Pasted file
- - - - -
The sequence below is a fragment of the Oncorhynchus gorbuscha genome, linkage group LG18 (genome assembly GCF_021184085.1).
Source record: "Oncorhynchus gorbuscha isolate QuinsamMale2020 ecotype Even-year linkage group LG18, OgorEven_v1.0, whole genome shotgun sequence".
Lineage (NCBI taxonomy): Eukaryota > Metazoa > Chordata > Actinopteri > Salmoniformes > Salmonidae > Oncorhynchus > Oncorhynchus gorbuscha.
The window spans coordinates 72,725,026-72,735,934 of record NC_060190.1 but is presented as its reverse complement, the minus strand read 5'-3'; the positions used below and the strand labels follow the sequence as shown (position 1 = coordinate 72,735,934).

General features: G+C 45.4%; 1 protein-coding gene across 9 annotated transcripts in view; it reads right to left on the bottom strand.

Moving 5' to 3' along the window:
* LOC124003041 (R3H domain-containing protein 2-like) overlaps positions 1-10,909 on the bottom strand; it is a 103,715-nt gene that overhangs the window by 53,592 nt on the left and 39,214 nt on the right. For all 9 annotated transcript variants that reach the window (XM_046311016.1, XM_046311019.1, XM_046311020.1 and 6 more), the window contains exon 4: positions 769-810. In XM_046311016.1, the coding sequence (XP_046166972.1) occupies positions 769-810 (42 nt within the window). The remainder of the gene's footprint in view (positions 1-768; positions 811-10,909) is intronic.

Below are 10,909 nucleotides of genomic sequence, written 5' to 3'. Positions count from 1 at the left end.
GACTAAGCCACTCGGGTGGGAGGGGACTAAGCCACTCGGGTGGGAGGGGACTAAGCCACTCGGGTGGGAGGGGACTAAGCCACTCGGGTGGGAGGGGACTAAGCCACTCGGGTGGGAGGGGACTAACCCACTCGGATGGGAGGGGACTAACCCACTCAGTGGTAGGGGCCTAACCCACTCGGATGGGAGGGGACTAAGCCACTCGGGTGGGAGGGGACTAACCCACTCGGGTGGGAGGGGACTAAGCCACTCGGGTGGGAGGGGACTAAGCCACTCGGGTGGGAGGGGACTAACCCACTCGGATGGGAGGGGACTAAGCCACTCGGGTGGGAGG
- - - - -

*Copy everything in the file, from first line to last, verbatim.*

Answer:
The sequence below is a fragment of the Oncorhynchus gorbuscha genome, linkage group LG18 (genome assembly GCF_021184085.1).
Source record: "Oncorhynchus gorbuscha isolate QuinsamMale2020 ecotype Even-year linkage group LG18, OgorEven_v1.0, whole genome shotgun sequence".
Lineage (NCBI taxonomy): Eukaryota > Metazoa > Chordata > Actinopteri > Salmoniformes > Salmonidae > Oncorhynchus > Oncorhynchus gorbuscha.
The window spans coordinates 72,725,026-72,735,934 of record NC_060190.1 but is presented as its reverse complement, the minus strand read 5'-3'; the positions used below and the strand labels follow the sequence as shown (position 1 = coordinate 72,735,934).

General features: G+C 45.4%; 1 protein-coding gene across 9 annotated transcripts in view; it reads right to left on the bottom strand.

Moving 5' to 3' along the window:
* LOC124003041 (R3H domain-containing protein 2-like) overlaps positions 1-10,909 on the bottom strand; it is a 103,715-nt gene that overhangs the window by 53,592 nt on the left and 39,214 nt on the right. For all 9 annotated transcript variants that reach the window (XM_046311016.1, XM_046311019.1, XM_046311020.1 and 6 more), the window contains exon 4: positions 769-810. In XM_046311016.1, the coding sequence (XP_046166972.1) occupies positions 769-810 (42 nt within the window). The remainder of the gene's footprint in view (positions 1-768; positions 811-10,909) is intronic.

Below are 10,909 nucleotides of genomic sequence, written 5' to 3'. Positions count from 1 at the left end.
GACTAAGCCACTCGGGTGGGAGGGGACTAAGCCACTCGGGTGGGAGGGGACTAAGCCACTCGGGTGGGAGGGGACTAAGCCACTCGGGTGGGAGGGGACTAAGCCACTCGGGTGGGAGGGGACTAACCCACTCGGATGGGAGGGGACTAACCCACTCAGTGGTAGGGGCCTAACCCACTCGGATGGGAGGGGACTAAGCCACTCGGGTGGGAGGGGACTAACCCACTCGGGTGGGAGGGGACTAAGCCACTCGGGTGGGAGGGGACTAAGCCACTCGGGTGGGAGGGGACTAACCCACTCGGATGGGAGGGGACTAAGCCACTCGGGTGGGAGG